Monday, June 01, 2020

Blogging And Digressions

A young friend who was at a social event with me last year, listening to me going on about something-or-other grinned and said “I’ve never heard someone interrupt his own story to tell another story.”   My brother and two oldest sons were present, who shrugged and told him this is normal Wyman behavior, just more pronounced with me.  I have been known to let the kite string out longer than that, interrupting a first digression with a second before reeling it in.  I choose my audience for this, and it requires a fair bit of drama and expression to accomplish this.  One’s face, hands, and all the tricks of tone and volume are rather like punctuation.  I do voices, too.

My writing is similar, with parentheses, italics, capitalisations, enhanced punctuation, and footnotes. I keep speaking in asides. One would think I would be using hyperlinks more. I have some sense that I prefer to keep everything on one page. I know from my own experience that if one follows a hyperlink, it might be a while before the hyperlink tree is finished, and I like everyone to pay attention to the little thought I started from. I wonder who among the essay-writers of a previous era would take to hyperlinking. CS Lewis makes so many references to authors, eras, and hundreds of works that I think he might have liked it, allowing him to include a level of precision in his references that would be lengthy otherwise.  On the other hand, it might have slowed him up, painstakingly linking to an entire semester’s worth of reading in every introduction.

Yet reading with hyperlinks is a joy for me.  I can follow or not as I choose.  Sometimes just knowing that there is a deeper explanation or a full example is enough for me to go on. For example, in many areas of study everyday words have a specific meaning in the field: Interference, depression, culture, voluntary. I ran across the word “starlike” in a discussion of population expansion. The mere fact that it was hyperlinked told me that it was a term of art for those in the field, rather than a flight of poetic fancy from that particular author.  I had never seen it, but guessed at its meaning, which was confirmed in the next few sentences.  I didn’t need to click the link, but it was helpful that the link was there.  At other times a hyperlink is necessary for me, as I am not quite such what the author means.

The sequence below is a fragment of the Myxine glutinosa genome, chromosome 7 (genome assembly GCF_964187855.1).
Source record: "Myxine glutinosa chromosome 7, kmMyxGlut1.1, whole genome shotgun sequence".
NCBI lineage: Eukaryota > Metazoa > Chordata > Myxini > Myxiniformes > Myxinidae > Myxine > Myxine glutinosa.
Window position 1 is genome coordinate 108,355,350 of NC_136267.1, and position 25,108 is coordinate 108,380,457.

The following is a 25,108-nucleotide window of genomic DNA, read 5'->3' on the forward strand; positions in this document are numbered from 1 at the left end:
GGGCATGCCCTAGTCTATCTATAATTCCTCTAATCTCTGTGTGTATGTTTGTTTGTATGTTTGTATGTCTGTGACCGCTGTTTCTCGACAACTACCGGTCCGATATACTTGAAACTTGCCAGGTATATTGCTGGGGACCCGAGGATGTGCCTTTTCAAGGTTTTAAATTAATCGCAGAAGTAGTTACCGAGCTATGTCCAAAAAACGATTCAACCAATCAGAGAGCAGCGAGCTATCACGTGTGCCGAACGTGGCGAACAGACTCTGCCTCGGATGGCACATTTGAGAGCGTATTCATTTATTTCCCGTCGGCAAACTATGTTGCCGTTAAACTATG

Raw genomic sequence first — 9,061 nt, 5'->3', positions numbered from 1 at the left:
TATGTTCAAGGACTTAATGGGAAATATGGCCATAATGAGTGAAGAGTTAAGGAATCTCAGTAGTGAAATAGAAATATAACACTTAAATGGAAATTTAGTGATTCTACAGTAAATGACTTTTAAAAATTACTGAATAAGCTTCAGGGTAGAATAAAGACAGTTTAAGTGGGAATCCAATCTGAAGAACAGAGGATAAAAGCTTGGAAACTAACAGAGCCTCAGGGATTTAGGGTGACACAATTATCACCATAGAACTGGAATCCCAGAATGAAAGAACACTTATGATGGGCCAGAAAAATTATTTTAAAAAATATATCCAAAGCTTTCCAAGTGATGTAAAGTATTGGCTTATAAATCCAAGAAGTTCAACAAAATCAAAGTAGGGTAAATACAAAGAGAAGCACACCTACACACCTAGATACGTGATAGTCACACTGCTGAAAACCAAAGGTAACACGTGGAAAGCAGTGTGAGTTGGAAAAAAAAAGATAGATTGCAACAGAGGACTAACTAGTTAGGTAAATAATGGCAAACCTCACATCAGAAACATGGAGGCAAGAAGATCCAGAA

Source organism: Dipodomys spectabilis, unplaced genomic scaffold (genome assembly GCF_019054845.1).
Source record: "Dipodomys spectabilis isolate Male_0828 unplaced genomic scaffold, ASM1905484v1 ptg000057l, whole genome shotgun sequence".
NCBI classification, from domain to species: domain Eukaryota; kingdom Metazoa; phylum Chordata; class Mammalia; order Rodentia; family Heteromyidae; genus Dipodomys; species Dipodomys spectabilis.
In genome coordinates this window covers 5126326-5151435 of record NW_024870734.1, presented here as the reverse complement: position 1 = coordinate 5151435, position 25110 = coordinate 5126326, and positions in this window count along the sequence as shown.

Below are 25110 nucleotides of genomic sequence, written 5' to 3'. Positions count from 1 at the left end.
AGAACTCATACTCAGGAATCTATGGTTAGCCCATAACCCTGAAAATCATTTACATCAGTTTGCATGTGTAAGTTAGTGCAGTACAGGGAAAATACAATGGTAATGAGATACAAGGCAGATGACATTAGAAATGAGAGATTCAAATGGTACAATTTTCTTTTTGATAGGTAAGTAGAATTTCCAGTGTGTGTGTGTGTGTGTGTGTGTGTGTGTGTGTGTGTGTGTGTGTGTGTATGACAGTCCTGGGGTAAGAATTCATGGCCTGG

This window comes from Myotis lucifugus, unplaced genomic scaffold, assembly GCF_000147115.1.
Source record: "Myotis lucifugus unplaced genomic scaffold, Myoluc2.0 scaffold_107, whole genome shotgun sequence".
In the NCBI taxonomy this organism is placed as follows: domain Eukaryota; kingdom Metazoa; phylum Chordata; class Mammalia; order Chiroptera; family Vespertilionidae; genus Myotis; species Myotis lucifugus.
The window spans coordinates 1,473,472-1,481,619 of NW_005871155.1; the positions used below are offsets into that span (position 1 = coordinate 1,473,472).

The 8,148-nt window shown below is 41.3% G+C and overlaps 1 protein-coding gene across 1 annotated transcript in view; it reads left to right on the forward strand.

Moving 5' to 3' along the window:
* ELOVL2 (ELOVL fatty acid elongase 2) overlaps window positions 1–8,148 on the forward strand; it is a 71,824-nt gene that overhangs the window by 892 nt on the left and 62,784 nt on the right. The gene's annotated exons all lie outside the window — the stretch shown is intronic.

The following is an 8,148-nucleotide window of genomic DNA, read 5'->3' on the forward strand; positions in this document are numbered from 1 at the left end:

Or it just looks like a fun digression.  There’s that, too. I can get lost in Wikipedia for a couple of hours quite easily.

1 comment:

David Foster said...

This kind of self-interruptions on top of self-interruptions seems more common among women than among men. What is really amazing to me is that many of them can actually pop up the levels back out of the nested interrupts. A thing of beauty, should be diagrammed to be fully appreciated.